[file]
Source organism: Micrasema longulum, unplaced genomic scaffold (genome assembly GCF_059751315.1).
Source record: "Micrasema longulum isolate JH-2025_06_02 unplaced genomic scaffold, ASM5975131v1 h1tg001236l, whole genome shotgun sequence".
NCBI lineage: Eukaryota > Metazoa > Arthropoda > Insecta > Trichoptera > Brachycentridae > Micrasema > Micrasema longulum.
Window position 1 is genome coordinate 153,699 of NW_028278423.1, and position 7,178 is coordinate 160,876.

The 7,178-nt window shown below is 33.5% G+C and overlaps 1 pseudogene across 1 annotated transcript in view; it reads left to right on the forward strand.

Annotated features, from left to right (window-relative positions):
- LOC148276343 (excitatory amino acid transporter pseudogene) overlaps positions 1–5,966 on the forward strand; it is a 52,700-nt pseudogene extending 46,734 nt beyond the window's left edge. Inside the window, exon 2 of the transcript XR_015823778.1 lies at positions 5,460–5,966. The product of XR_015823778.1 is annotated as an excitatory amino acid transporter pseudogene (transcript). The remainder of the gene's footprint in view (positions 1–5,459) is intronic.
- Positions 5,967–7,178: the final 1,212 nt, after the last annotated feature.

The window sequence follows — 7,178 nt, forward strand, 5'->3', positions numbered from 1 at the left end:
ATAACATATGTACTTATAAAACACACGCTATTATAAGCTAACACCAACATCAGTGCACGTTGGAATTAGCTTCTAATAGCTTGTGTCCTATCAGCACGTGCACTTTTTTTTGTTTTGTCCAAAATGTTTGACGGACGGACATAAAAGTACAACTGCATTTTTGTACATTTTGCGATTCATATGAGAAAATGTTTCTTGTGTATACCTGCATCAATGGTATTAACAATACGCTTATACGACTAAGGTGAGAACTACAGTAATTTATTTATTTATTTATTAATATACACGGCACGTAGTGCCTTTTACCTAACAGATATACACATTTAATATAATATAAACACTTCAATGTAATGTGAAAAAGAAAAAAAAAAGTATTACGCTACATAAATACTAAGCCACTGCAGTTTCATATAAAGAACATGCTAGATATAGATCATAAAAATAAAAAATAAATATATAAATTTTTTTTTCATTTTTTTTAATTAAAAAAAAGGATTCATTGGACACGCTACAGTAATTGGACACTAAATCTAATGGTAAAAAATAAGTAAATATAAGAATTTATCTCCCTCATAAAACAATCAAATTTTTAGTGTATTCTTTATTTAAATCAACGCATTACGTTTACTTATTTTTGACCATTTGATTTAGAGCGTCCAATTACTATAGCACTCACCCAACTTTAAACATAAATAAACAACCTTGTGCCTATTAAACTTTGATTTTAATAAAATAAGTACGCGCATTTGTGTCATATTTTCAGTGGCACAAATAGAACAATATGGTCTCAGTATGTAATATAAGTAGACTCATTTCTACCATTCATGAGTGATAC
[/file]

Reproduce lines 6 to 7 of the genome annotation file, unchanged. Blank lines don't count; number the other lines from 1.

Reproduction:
Annotated features, from left to right (window-relative positions):
- LOC148276343 (excitatory amino acid transporter pseudogene) overlaps positions 1–5,966 on the forward strand; it is a 52,700-nt pseudogene extending 46,734 nt beyond the window's left edge. Inside the window, exon 2 of the transcript XR_015823778.1 lies at positions 5,460–5,966. The product of XR_015823778.1 is annotated as an excitatory amino acid transporter pseudogene (transcript). The remainder of the gene's footprint in view (positions 1–5,459) is intronic.